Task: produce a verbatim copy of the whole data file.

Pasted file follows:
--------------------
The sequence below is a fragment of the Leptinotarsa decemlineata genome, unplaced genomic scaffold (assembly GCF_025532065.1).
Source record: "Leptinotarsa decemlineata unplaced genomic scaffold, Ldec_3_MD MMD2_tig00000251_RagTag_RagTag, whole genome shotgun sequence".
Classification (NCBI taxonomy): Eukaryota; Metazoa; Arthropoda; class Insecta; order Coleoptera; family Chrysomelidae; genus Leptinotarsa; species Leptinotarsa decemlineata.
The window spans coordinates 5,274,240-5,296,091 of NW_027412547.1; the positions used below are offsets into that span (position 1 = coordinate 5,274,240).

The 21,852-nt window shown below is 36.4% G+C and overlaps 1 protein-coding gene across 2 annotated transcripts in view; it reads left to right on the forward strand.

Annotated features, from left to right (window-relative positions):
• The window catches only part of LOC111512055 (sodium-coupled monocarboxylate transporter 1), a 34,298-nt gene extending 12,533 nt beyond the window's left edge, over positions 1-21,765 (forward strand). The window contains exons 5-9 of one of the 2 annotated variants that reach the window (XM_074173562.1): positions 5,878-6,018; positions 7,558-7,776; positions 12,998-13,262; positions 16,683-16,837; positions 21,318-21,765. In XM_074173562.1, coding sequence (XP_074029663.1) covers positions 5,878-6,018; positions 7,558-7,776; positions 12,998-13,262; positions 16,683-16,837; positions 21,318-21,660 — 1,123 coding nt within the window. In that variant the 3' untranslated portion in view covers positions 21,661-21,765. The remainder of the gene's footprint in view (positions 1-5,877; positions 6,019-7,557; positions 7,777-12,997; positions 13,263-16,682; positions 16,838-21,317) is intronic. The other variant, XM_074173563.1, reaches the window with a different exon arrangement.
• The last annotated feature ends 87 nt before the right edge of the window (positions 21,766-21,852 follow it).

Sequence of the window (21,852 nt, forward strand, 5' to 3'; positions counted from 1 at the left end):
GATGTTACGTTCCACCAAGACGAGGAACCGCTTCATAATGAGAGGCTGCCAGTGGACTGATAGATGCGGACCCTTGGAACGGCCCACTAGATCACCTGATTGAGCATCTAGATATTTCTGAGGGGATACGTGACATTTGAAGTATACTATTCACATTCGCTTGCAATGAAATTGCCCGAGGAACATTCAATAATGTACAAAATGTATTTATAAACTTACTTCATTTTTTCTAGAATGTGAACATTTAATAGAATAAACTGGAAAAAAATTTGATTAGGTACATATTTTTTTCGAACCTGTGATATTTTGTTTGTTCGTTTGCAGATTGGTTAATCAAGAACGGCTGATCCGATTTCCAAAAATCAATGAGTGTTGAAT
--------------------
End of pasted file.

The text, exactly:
The sequence below is a fragment of the Leptinotarsa decemlineata genome, unplaced genomic scaffold (assembly GCF_025532065.1).
Source record: "Leptinotarsa decemlineata unplaced genomic scaffold, Ldec_3_MD MMD2_tig00000251_RagTag_RagTag, whole genome shotgun sequence".
Classification (NCBI taxonomy): Eukaryota; Metazoa; Arthropoda; class Insecta; order Coleoptera; family Chrysomelidae; genus Leptinotarsa; species Leptinotarsa decemlineata.
The window spans coordinates 5,274,240-5,296,091 of NW_027412547.1; the positions used below are offsets into that span (position 1 = coordinate 5,274,240).

The 21,852-nt window shown below is 36.4% G+C and overlaps 1 protein-coding gene across 2 annotated transcripts in view; it reads left to right on the forward strand.

Annotated features, from left to right (window-relative positions):
• The window catches only part of LOC111512055 (sodium-coupled monocarboxylate transporter 1), a 34,298-nt gene extending 12,533 nt beyond the window's left edge, over positions 1-21,765 (forward strand). The window contains exons 5-9 of one of the 2 annotated variants that reach the window (XM_074173562.1): positions 5,878-6,018; positions 7,558-7,776; positions 12,998-13,262; positions 16,683-16,837; positions 21,318-21,765. In XM_074173562.1, coding sequence (XP_074029663.1) covers positions 5,878-6,018; positions 7,558-7,776; positions 12,998-13,262; positions 16,683-16,837; positions 21,318-21,660 — 1,123 coding nt within the window. In that variant the 3' untranslated portion in view covers positions 21,661-21,765. The remainder of the gene's footprint in view (positions 1-5,877; positions 6,019-7,557; positions 7,777-12,997; positions 13,263-16,682; positions 16,838-21,317) is intronic. The other variant, XM_074173563.1, reaches the window with a different exon arrangement.
• The last annotated feature ends 87 nt before the right edge of the window (positions 21,766-21,852 follow it).

Sequence of the window (21,852 nt, forward strand, 5' to 3'; positions counted from 1 at the left end):
GATGTTACGTTCCACCAAGACGAGGAACCGCTTCATAATGAGAGGCTGCCAGTGGACTGATAGATGCGGACCCTTGGAACGGCCCACTAGATCACCTGATTGAGCATCTAGATATTTCTGAGGGGATACGTGACATTTGAAGTATACTATTCACATTCGCTTGCAATGAAATTGCCCGAGGAACATTCAATAATGTACAAAATGTATTTATAAACTTACTTCATTTTTTCTAGAATGTGAACATTTAATAGAATAAACTGGAAAAAAATTTGATTAGGTACATATTTTTTTCGAACCTGTGATATTTTGTTTGTTCGTTTGCAGATTGGTTAATCAAGAACGGCTGATCCGATTTCCAAAAATCAATGAGTGTTGAAT